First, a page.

St. Louis Cardinals @Cardinals

Give Nolan Arenado the Gold Glove right now! <a href="https://t.co/vPJUtndy29">pic.twitter.com/vPJUtndy29</a>

And yet perhaps not as busy as Edman has kept them:

St. Louis Cardinals @Cardinals

It doesn't matter where you put <a href="https://twitter.com/TommyEdman11?ref_src=twsrc%5Etfw">@TommyEdman11</a>. He's going to play elite defense!<a href="https://twitter.com/hashtag/STLCards?src=hash&amp;ref_src=twsrc%5Etfw">#STLCards</a> x <a href="https://twitter.com/ShaneCompany?ref_src=twsrc%5Etfw">@ShaneCompany</a> <a href="https://t.co/qFtvT98vwn">pic.twitter.com/qFtvT98vwn</a>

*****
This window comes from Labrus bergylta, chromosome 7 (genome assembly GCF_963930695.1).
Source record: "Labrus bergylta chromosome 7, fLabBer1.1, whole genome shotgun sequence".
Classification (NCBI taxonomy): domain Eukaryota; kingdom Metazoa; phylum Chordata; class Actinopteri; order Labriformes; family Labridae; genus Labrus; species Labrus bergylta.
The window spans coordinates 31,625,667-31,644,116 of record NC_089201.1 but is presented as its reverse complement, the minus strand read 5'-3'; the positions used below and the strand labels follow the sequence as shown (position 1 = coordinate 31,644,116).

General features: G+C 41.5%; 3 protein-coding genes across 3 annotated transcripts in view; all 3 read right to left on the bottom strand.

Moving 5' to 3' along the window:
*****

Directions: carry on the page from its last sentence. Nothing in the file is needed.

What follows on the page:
The Cardinals also have one of baseball's rangiest center fielders in Harrison Bader, and he's not alone in also excelling at punishing overly ambitious runners with his arm. The entire Cardinals outfield is tied for second with 12 assists, with Brendan Donovan accounting for three of those in just 87 innings in the field.

Yet the team's best arm is still stationed behind the plate, where Yadier Molina continues to make ridiculous throws even as his 40th birthday looms on July 13:

St. Louis Cardinals @Cardinals

Play isn't as easy as it appears!<a href="https://twitter.com/hashtag/STLCards?src=hash&amp;ref_src=twsrc%5Etfw">#STLCards</a> x <a href="https://twitter.com/CapitalOne?ref_src=twsrc%5Etfw">@CapitalOne</a> <a href="https://t.co/9f02Nz8Kt9">pic.twitter.com/9f02Nz8Kt9</a>

Meanwhile, other teams can only wish that they had their very own Molina behind the plate when they play the Cardinals.